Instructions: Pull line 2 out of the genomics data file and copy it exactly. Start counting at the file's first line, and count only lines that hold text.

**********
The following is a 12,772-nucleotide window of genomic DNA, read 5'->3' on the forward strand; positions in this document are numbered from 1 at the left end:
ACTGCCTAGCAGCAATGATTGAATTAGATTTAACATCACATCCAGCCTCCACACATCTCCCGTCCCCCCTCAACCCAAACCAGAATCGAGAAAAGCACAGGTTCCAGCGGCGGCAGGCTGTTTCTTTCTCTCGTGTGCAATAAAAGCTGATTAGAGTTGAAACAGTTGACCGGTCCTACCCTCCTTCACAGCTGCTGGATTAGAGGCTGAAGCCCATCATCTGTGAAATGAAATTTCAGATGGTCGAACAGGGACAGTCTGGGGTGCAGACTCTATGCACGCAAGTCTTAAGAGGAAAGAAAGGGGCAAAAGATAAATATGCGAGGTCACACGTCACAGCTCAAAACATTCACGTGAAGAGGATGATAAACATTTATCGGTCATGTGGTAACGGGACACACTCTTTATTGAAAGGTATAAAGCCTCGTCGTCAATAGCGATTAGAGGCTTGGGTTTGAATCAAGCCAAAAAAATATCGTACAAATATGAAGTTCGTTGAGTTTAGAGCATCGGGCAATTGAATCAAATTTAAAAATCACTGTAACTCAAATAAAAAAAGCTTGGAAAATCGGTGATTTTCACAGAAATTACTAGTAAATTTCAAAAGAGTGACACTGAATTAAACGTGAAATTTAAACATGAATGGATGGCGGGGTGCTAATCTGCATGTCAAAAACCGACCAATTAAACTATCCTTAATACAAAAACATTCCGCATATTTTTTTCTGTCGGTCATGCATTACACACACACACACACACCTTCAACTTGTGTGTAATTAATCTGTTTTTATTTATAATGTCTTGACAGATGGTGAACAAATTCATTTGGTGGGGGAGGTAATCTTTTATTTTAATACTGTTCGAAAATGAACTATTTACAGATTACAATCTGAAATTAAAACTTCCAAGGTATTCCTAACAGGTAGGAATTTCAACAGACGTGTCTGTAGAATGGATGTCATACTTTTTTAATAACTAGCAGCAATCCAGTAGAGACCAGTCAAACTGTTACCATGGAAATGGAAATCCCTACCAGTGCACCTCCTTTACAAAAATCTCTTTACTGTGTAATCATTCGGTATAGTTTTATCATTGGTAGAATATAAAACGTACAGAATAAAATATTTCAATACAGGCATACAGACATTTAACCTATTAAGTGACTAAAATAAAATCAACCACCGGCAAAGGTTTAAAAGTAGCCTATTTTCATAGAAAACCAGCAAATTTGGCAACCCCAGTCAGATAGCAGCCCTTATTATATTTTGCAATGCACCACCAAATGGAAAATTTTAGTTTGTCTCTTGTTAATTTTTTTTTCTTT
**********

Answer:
ACTGCCTAGCAGCAATGATTGAATTAGATTTAACATCACATCCAGCCTCCACACATCTCCCGTCCCCCCTCAACCCAAACCAGAATCGAGAAAAGCACAGGTTCCAGCGGCGGCAGGCTGTTTCTTTCTCTCGTGTGCAATAAAAGCTGATTAGAGTTGAAACAGTTGACCGGTCCTACCCTCCTTCACAGCTGCTGGATTAGAGGCTGAAGCCCATCATCTGTGAAATGAAATTTCAGATGGTCGAACAGGGACAGTCTGGGGTGCAGACTCTATGCACGCAAGTCTTAAGAGGAAAGAAAGGGGCAAAAGATAAATATGCGAGGTCACACGTCACAGCTCAAAACATTCACGTGAAGAGGATGATAAACATTTATCGGTCATGTGGTAACGGGACACACTCTTTATTGAAAGGTATAAAGCCTCGTCGTCAATAGCGATTAGAGGCTTGGGTTTGAATCAAGCCAAAAAAATATCGTACAAATATGAAGTTCGTTGAGTTTAGAGCATCGGGCAATTGAATCAAATTTAAAAATCACTGTAACTCAAATAAAAAAAGCTTGGAAAATCGGTGATTTTCACAGAAATTACTAGTAAATTTCAAAAGAGTGACACTGAATTAAACGTGAAATTTAAACATGAATGGATGGCGGGGTGCTAATCTGCATGTCAAAAACCGACCAATTAAACTATCCTTAATACAAAAACATTCCGCATATTTTTTTCTGTCGGTCATGCATTACACACACACACACACACCTTCAACTTGTGTGTAATTAATCTGTTTTTATTTATAATGTCTTGACAGATGGTGAACAAATTCATTTGGTGGGGGAGGTAATCTTTTATTTTAATACTGTTCGAAAATGAACTATTTACAGATTACAATCTGAAATTAAAACTTCCAAGGTATTCCTAACAGGTAGGAATTTCAACAGACGTGTCTGTAGAATGGATGTCATACTTTTTTAATAACTAGCAGCAATCCAGTAGAGACCAGTCAAACTGTTACCATGGAAATGGAAATCCCTACCAGTGCACCTCCTTTACAAAAATCTCTTTACTGTGTAATCATTCGGTATAGTTTTATCATTGGTAGAATATAAAACGTACAGAATAAAATATTTCAATACAGGCATACAGACATTTAACCTATTAAGTGACTAAAATAAAATCAACCACCGGCAAAGGTTTAAAAGTAGCCTATTTTCATAGAAAACCAGCAAATTTGGCAACCCCAGTCAGATAGCAGCCCTTATTATATTTTGCAATGCACCACCAAATGGAAAATTTTAGTTTGTCTCTTGTTAATTTTTTTTTCTTT